But not all the lienholders are the same. Most of them refrain from putting the lender under pressure, they wait till the lender pays the debt. 

How can the liens benefit the creditor?

On the flip side, there are adequate opportunities for the lender and even contractors to recover their payments through liens. This is beneficial for contractors because it protects their rights and ensures them that they would be paid for their work.

For creditors, a lien may give the creditor a legal right that allows them to take possession of the property after a certain time/according to the agreement. Additionally, there would be a possibility that they can sell a claimed property and recover the payments.

Possible outcomes from a debt that involves a lien

You automatically consent to a lien when you buy a vehicle through a mortgage. The vehicle here acts as collateral and a lien is an example.

Assume that you buy a vehicle from a dealer and secure it with the loan through a bank. The bank is allowed to put a lien on the vehicle’s loan and hold the title in possession.

This ownership of the vehicle permits the bank to recover the amount once after you fail to pay the required loan according to the agreement. 

Once you take a loan for a property (car, home, mobile, etc.) you can expect to have three possible outcomes:

  • Pay your loan by making the payments

Taking the car example from above, once you pay the loan, the lien will automatically be removed and your bank will release the title.

  • Once you stop making your agreed payments

Once you stop making payments against your debt(s), the bank would find the purchaser for your vehicle and sell the title to recover the payments. This would dissolve the potential lien and the new purchaser of the vehicle would hold the title.

  • You try to sell the property when you still owe creditor’s money

When you owe a debt from the bank, your bank will hold the title of the property no matter a vehicle or a home. To sell it, you would need to pay the owed money and liquefy lien to have the title first and sell it.

In case, you have given the debt to a lender for a house and you are facing intricacies in recovering the debt money. How would you be able to place a lien on the lender and recover your debt?  Let’s find out.

How to put a lien on a house?

State laws differ from one to another when it comes to putting liens on a lender. It is best to contact the debt collection agency or the debt collection attorneys for the purpose. With this, you will be able to place a lien on a lender’s real property.

Of course, a lien may be time-consuming and the laws of placement liens may differ depending on where you live and the lender lives in another state. 

However, the placement of a lien is a real motivation and legal remedy to recover the debt from a lender who may be delaying the payments with excuses. With a lien, you may already have the title but you can take possession if the lender fails to pay the debt.

The most appropriate lien for the purpose is a judgment lien or the mechanic’s lien.

As the mechanic lien is explained above, it is the lien that contractors and workers that worked on a property such as plumbers, carpenters, roofers, etc. can claim the liens if they are not paid for their services.

If you are one of them, you can file a lien with a state county where the services are taken. The lien filings should attach the bill of the work done on a property. Once the lien is filed, a court would set a date for the hearing. If the lien is affirmed by the court, you will have the legal right to take possession of the property on the work performed if the debt isn’t paid within the given timeframe.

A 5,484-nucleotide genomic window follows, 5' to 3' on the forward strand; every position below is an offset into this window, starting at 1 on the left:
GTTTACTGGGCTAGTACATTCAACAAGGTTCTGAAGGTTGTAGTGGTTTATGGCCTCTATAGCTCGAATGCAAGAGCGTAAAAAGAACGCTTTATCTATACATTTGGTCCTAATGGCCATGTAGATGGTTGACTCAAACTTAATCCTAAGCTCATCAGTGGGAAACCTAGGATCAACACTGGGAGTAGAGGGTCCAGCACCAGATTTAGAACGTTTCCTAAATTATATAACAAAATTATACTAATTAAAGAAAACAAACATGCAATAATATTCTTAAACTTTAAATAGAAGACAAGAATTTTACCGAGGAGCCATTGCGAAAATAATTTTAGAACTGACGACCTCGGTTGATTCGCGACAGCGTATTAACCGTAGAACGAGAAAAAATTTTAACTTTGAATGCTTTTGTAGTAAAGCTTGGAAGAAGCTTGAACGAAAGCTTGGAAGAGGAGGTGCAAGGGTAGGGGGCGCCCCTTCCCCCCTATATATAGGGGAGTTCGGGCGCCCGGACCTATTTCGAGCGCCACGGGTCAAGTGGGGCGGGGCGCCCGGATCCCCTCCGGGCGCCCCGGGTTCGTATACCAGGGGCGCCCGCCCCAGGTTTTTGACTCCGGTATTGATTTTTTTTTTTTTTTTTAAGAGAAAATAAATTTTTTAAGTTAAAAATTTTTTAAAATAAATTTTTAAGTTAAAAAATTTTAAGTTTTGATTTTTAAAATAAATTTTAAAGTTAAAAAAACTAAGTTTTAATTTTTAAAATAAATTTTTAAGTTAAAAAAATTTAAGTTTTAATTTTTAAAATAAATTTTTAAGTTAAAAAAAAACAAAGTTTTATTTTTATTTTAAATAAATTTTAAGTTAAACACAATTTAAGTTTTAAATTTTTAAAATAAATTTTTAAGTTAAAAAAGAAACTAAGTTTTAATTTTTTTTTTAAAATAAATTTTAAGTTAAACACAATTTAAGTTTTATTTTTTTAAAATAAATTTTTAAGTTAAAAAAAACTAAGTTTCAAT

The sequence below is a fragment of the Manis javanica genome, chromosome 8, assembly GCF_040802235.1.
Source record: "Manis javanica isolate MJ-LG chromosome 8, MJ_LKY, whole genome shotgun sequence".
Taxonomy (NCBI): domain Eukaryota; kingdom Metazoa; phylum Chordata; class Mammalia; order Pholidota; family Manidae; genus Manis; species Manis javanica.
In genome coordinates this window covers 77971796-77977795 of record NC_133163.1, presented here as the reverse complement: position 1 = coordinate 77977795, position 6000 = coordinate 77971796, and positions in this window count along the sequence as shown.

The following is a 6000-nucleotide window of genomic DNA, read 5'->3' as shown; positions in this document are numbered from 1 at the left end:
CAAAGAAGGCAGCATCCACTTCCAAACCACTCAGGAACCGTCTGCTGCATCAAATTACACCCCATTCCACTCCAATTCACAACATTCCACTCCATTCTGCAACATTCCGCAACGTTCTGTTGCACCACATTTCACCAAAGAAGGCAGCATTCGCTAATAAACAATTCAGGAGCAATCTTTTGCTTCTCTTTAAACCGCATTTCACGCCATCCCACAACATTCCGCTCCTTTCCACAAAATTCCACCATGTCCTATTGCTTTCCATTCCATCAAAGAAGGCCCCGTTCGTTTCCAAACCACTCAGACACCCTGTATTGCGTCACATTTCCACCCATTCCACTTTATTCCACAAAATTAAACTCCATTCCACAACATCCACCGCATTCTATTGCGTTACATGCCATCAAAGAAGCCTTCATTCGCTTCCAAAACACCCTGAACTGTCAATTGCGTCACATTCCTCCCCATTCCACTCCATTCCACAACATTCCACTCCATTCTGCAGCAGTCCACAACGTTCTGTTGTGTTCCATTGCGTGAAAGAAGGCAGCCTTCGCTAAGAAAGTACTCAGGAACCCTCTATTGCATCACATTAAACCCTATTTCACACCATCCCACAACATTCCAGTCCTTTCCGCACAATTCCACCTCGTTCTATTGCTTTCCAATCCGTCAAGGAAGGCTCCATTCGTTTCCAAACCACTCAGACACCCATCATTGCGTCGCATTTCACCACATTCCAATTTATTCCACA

In some states, it is necessary that you provide legal notice to the owner of the property and others mentioning the scope of your work, the team, and the machinery you are putting in to start the project or work. This is called a ‘preliminary notice’. If for whatever reason you failed to provide a preliminary notice, you may lose the right to file a lien.

Another way to place a lien is a judgment lien. It provides the legal right to the creditor for the title and possession of the property. Unlike mechanic lien, it is not limited to the property at the work is performed, but you can have the possession of lender’s owned property if he or she fails to comply with the requirements in a said time frame.

Who can put a lien on a property?

The ones who have a legal right to place a lien on your home are the ones who have worked on your home or the ones that have contributed to paying for your home.

For instance, the suppliers and contractors can place a lien on the property that they have worked on and you haven’t paid for their services. On the other hand, the creditors may not place a lien on your property that is under construction.

The creditors can put a lien on your owned property if you fail to pay the required balance. They may also sell the title of the property or the vehicle that you set as collateral and recover the payment.

To place a lien, the creditors and the contractors would go through a court hearing. After once the court affirms a lien would be placed on the property and the time frame will be given to the lender. Compliance with the court orders will become mandatory for the lender unless he may lose the existing or under construction property.

  • Can a lien be placed on your property when you don’t know?

It happens most of the time that the property gets a lien and the owner for some reason, knows nothing about it.

As the liens are public records, you get to know about them once you owe money and you have a lien order on your property by the court. This means that you have to pay the owed payments to withdraw mechanic liens or the bank’s debt.

Once you want to sell the property you own, check the status prior to selling if it’s clear and the title has not been transferred to the creditor. It’s always suggested to keep the record of every deal you do with your vehicle dealer, bank loan provider, and contractors to avoid conflicting situations where you lose the title or the possession of your property.

Ending note

If you have a lien placed on your property, it is likely the amount that you owe. Thus, if you are obligated to pay $3,000 as a debt to the creditor that files a lien on your home, pay the lien and get rid of it. Losing your home would not be a good option for any amount that you owe.

It is also suggested to keep in mind that laws on liens vary from one state to another. Therefore, collaborate with your local attorney or the county agency/clerk who knows the legal remedies for the situations you may be facing.

It is always a good idea to work on your own to collect a debt from your lender. But be prepared with legal help from an attorney if things get worse.